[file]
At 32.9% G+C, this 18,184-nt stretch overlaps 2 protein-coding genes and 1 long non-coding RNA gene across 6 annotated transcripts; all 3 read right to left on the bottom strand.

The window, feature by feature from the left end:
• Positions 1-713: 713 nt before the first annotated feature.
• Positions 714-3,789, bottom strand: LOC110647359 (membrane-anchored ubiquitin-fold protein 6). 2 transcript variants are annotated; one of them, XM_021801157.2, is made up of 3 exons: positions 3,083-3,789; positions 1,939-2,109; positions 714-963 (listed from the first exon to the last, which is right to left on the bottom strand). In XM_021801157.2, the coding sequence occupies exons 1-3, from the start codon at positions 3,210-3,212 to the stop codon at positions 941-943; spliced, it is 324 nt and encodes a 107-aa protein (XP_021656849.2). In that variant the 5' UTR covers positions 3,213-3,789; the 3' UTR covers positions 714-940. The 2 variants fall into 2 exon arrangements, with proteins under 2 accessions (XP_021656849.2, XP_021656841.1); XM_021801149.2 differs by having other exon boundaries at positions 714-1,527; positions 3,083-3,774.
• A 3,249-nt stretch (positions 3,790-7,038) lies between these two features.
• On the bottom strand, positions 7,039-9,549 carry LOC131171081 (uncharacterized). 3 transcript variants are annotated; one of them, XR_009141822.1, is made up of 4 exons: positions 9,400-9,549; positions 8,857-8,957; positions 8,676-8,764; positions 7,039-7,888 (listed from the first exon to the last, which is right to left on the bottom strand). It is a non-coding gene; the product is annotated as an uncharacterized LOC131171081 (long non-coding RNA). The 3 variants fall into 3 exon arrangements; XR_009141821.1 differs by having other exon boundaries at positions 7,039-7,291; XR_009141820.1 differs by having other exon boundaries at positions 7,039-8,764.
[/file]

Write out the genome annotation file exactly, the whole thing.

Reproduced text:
At 32.9% G+C, this 18,184-nt stretch overlaps 2 protein-coding genes and 1 long non-coding RNA gene across 6 annotated transcripts; all 3 read right to left on the bottom strand.

The window, feature by feature from the left end:
• Positions 1-713: 713 nt before the first annotated feature.
• Positions 714-3,789, bottom strand: LOC110647359 (membrane-anchored ubiquitin-fold protein 6). 2 transcript variants are annotated; one of them, XM_021801157.2, is made up of 3 exons: positions 3,083-3,789; positions 1,939-2,109; positions 714-963 (listed from the first exon to the last, which is right to left on the bottom strand). In XM_021801157.2, the coding sequence occupies exons 1-3, from the start codon at positions 3,210-3,212 to the stop codon at positions 941-943; spliced, it is 324 nt and encodes a 107-aa protein (XP_021656849.2). In that variant the 5' UTR covers positions 3,213-3,789; the 3' UTR covers positions 714-940. The 2 variants fall into 2 exon arrangements, with proteins under 2 accessions (XP_021656849.2, XP_021656841.1); XM_021801149.2 differs by having other exon boundaries at positions 714-1,527; positions 3,083-3,774.
• A 3,249-nt stretch (positions 3,790-7,038) lies between these two features.
• On the bottom strand, positions 7,039-9,549 carry LOC131171081 (uncharacterized). 3 transcript variants are annotated; one of them, XR_009141822.1, is made up of 4 exons: positions 9,400-9,549; positions 8,857-8,957; positions 8,676-8,764; positions 7,039-7,888 (listed from the first exon to the last, which is right to left on the bottom strand). It is a non-coding gene; the product is annotated as an uncharacterized LOC131171081 (long non-coding RNA). The 3 variants fall into 3 exon arrangements; XR_009141821.1 differs by having other exon boundaries at positions 7,039-7,291; XR_009141820.1 differs by having other exon boundaries at positions 7,039-8,764.